(f) Actions of commissioner. The commissioner of insurance may take the following actions against an insurer who fails to maintain, at a minimum, 70% of the authorized control level risk-based capital in the RBC Report as calculated in accordance with the RBC instructions:
(1) place the insurer in supervision or conservation;
(2) determine the insurer to be in hazardous financial condition as provided by the Insurance Code Article 1.32, and §8.3 of this title (relating to Hazardous Conditions) regardless of percentage of assets in excess of liabilities;
(3) determine the insurer to be impaired as provided by the Insurance Code Article 3.60; or
(4) subject the insurer to any other applicable sanctions provided by rules of the department.
(g) Prohibition on announcements. Except as otherwise required under the provisions of this section, the making, publishing, disseminating, circulating or placing before the public, or causing, directly or indirectly to be made, published, disseminated, circulated or placed before the public, in a newspaper, magazine or other publication, or in the form of a notice, circular, pamphlet, letter or poster, or over any radio or television station, or in any other way, an advertisement, announcement or statement containing an assertion, representation or statement with regard to any component derived in the calculation, by any insurer, agent, broker or the person engaged in any manner in the insurance business would be misleading and is, therefore, prohibited.
(h) Prohibition on use in ratemaking. The RBC instructions and any related filings are intended solely for use by the commissioner in monitoring the solvency of insurers subject to this section and in taking corrective action with respect to insurers and shall not be used by the commissioner for ratemaking nor considered or introduced as evidence in any rate proceeding nor used by the commissioner to calculate or derive any elements of an appropriate premium level or rate of return for any line of insurance which an insurer or any affiliate is authorized to write.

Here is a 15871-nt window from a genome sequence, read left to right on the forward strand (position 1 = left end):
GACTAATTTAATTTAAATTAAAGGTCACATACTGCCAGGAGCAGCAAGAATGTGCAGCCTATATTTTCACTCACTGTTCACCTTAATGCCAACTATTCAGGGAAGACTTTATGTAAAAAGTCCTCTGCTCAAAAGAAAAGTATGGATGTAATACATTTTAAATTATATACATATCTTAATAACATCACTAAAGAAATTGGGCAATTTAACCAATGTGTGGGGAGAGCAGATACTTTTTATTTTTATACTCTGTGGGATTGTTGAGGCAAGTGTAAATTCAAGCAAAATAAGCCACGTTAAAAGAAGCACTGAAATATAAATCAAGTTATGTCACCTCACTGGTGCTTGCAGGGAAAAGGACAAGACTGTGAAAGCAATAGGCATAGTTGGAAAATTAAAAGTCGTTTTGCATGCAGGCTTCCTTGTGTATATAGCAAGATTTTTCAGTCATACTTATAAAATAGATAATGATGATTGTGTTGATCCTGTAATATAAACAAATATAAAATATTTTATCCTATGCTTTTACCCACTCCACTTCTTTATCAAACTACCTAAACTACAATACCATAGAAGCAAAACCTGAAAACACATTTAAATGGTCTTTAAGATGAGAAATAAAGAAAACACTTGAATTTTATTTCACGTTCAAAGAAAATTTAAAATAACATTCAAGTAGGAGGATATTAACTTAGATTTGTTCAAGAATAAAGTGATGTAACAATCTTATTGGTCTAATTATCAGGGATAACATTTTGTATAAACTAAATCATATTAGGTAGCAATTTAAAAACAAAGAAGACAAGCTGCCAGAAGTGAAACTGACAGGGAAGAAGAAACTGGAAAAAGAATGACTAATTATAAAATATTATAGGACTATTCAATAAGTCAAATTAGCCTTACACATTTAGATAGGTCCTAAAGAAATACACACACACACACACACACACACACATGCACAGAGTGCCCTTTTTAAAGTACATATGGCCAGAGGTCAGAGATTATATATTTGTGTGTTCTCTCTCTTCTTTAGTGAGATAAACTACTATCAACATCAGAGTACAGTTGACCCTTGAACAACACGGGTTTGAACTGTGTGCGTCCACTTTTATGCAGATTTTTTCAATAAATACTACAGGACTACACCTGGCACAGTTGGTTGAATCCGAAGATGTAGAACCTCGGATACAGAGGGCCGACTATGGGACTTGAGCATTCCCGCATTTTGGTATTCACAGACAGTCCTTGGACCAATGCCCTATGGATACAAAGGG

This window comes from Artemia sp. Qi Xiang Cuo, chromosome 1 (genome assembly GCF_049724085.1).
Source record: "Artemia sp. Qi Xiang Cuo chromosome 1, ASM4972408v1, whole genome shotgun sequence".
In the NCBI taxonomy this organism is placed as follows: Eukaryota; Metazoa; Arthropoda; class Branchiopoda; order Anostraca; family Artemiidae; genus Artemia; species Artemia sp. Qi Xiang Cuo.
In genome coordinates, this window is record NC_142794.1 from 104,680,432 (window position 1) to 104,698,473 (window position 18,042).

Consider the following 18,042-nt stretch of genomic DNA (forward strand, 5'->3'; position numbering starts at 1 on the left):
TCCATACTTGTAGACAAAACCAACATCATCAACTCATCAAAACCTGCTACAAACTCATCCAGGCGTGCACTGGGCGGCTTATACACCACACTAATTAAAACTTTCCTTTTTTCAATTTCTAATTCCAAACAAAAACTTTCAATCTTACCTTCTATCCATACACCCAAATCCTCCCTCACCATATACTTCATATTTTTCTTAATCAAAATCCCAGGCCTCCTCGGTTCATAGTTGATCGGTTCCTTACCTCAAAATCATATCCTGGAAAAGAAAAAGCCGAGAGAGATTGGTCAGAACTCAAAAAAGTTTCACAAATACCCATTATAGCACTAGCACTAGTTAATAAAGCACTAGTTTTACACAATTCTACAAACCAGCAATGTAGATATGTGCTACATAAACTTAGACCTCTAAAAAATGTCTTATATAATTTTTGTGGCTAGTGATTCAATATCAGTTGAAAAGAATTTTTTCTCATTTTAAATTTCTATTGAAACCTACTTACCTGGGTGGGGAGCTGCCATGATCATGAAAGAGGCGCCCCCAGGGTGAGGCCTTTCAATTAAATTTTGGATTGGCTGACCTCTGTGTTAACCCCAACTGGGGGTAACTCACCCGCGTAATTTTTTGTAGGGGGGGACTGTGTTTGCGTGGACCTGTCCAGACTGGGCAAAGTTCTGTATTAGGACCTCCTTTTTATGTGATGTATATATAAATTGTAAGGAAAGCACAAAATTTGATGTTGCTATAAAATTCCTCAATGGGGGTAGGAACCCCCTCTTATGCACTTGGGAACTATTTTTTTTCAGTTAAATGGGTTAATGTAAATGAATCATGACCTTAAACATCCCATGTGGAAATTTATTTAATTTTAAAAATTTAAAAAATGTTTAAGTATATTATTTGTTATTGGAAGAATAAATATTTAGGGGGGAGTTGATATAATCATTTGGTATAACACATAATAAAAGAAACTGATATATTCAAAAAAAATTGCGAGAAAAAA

(i) Limitations. In no event shall the requirements of this section reduce the amount of capital and surplus otherwise required by provisions of the Insurance Code or the Texas Administrative Code, or by authority of the commissioner of insurance.
§7.410. Minimum Risk-Based Capital and Surplus Requirements for Property/Casualty Insurers.
(a) Definitions. The following words and terms, when used in this section, shall have the following meanings, unless the context clearly indicates otherwise .
(1) - (5) (No change.)
(6) RBC instructions -
NAIC Property and Casualty Risk Based Capital Report including Overview and Instructions for Companies published by the NAIC.
(7) (No change.)
(b) - (c) (No change.)
(d) Adoption of RBC formula by reference and filing requirements. The commissioner adopts by reference the
NAIC Property and Casualty Risk-Based Capital Report including Overview and Instructions for Companies which includes the RBC formula and the required diskettes. All companies subject to this section are required to file the diskettes with the NAIC in accordance with and by the due date specified in the RBC instructions.
(e) - (i) (No change.)